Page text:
- Written by Peter Katsoolis Peter Katsoolis
- Category: Features Features
- Published: 27 November 2018 27 November 2018
Continued from Part 1
Bill Low’s flagship Audioquest cables were tying it all together in the Marantz room where the latest Marantz SA-12 digital player and Classe amplification were making a high resolution sound with the premium B&W 802 D3 loudspeaker. You’ve probably noticed by now that most product demonstrations were accompanied by educational lectures about the products from local luminaries and experts.
It’s not often you get an opportunity to witness the internal construction of a Magico speaker. Shown above is an exposed view of the internal structure and bracing of the best-selling Magico A3.
Sadly, I never got to hear the magisterial Sonus Faber Aida loudspeaker in action but next door the related-by-DNA Franco Serblin Ktema seriously impressed with both Audio Research tube and Burmester solid state electronics. Seamless and patently versatile, this is definitely another contender to check out once home.
The Bespoke Audio passive preamplifier made a memorable difference when inserted between the already refined sounding and agile Burmester 089 belt-drive CD player and 911 Mk III power amplifier. Here it is in naked form on static display.
The Fostex room was packed throughout the show and, like the TAD room, there was often a long queue to get in. Good to know that the DIY community can still make good, competitive sounding products at a salary-man price point.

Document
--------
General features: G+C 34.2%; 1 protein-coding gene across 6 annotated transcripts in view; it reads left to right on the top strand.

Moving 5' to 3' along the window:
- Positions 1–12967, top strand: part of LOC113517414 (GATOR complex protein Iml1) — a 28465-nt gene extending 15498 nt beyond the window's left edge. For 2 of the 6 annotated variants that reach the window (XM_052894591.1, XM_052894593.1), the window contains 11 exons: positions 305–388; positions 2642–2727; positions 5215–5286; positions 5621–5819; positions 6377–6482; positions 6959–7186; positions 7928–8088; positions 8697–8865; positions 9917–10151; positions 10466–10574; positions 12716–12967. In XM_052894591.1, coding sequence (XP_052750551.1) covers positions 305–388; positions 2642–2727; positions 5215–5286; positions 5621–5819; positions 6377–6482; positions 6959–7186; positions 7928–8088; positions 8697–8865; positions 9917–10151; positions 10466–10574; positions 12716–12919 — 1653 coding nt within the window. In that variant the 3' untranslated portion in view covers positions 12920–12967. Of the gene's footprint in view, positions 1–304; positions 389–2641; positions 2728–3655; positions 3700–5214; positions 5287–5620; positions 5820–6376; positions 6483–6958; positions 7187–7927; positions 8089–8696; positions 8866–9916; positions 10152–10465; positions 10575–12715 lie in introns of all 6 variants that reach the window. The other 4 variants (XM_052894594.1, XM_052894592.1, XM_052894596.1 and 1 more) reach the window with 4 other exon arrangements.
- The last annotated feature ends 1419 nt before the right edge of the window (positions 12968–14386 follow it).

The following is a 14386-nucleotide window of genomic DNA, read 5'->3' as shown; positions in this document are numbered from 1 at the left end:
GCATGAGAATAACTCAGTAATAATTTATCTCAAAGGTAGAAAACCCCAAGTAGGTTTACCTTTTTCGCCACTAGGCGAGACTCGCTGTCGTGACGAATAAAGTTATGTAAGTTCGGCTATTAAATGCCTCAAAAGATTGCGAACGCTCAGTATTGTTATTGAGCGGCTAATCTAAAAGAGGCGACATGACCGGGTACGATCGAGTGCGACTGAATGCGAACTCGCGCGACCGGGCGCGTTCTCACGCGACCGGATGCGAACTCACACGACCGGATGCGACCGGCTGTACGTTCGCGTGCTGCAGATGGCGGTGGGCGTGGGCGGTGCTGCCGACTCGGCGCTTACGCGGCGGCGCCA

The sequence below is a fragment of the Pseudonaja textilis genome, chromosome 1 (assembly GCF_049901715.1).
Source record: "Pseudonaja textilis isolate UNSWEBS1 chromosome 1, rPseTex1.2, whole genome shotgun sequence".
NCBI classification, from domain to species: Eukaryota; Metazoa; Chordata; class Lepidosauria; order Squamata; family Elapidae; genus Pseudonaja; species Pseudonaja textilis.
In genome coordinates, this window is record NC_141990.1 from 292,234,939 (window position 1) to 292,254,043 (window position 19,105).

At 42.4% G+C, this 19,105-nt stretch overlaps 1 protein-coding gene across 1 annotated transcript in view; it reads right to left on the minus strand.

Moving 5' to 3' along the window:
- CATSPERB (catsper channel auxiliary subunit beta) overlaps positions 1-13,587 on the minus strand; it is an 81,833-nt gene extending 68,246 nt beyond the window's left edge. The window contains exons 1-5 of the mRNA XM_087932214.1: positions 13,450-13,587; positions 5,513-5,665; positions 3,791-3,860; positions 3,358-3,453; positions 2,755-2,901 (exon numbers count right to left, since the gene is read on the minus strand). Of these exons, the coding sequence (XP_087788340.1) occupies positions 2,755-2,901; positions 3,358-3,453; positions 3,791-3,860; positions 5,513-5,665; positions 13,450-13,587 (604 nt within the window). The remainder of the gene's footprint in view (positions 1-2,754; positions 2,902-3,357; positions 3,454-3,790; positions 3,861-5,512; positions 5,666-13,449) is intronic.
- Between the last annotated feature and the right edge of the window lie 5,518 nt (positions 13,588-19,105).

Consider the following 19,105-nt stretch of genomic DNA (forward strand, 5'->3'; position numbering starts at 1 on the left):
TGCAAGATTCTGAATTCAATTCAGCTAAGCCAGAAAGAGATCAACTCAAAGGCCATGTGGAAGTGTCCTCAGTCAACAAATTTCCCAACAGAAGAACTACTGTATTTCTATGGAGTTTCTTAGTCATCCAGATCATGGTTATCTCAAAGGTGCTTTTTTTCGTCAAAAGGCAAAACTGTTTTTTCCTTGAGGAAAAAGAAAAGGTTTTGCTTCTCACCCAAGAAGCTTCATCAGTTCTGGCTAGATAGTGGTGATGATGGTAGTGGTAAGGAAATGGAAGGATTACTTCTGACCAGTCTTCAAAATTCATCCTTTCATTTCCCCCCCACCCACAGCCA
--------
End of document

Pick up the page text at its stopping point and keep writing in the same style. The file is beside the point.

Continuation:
Lothar Wiemann and James Shannon from T+A, (“pronounced T plus A!”), brought new flagship digital sources to the Show to road test prior to their imminent formal release. The full T+A stack provided a very compelling and no less appealing alternative to Nagra while driving the monstrous Avalon Saga speakers with more muscular dynamic resolution and clarity.
With its international focus, there was unfortunately no exhibitions of Zanden, Kondo or Wavac at the Show but the Triode Corporation didn’t hold back showing its panoply of tube options with speakers from Spendor and a Kronos Sparta turntable as its analogue source. The Western Electric-inspired TRX-P300M monoblocks with two 300B output tubes per channel (in the middle left of the display) were new for the Show. They come stock with Psvane replica WE300B valves and are rated at 15W into 8 ohms.
dCS digital equipment was being used in a number of different exhibitors’ rooms. A key new product introduction was the dCS Bartok DAC. The Bartok is a single box digital music player which combines a network streaming DAC based on technology developed for the Rossini range and a high quality headphone amplifier. It features DXD upsampling as standard, supports streaming services like TIDAL and Spotify Connect while the head amp provides for both balanced and unbalanced outputs. This is destined to be a flexible one-stop unit.
Some glare marred the sound from the explicitly revealing YG Acoustics Sonja 2.2 loudspeakers in a room driven by Krell Industries amplification. But truth be told, once experienced many other box speakers sounded slow and smeared by comparison. On the other hand, there were no such issues with the surprisingly serendipitous pairing of the smaller YG Acoustics Carmel with Airtight tube equipment, a Transrotor turntable and My Sonic Lab cartridge. The sound was full, supremely musical, and entirely fatigue-free. The Airtight room was one of the most successful and musically enjoyable of the Show.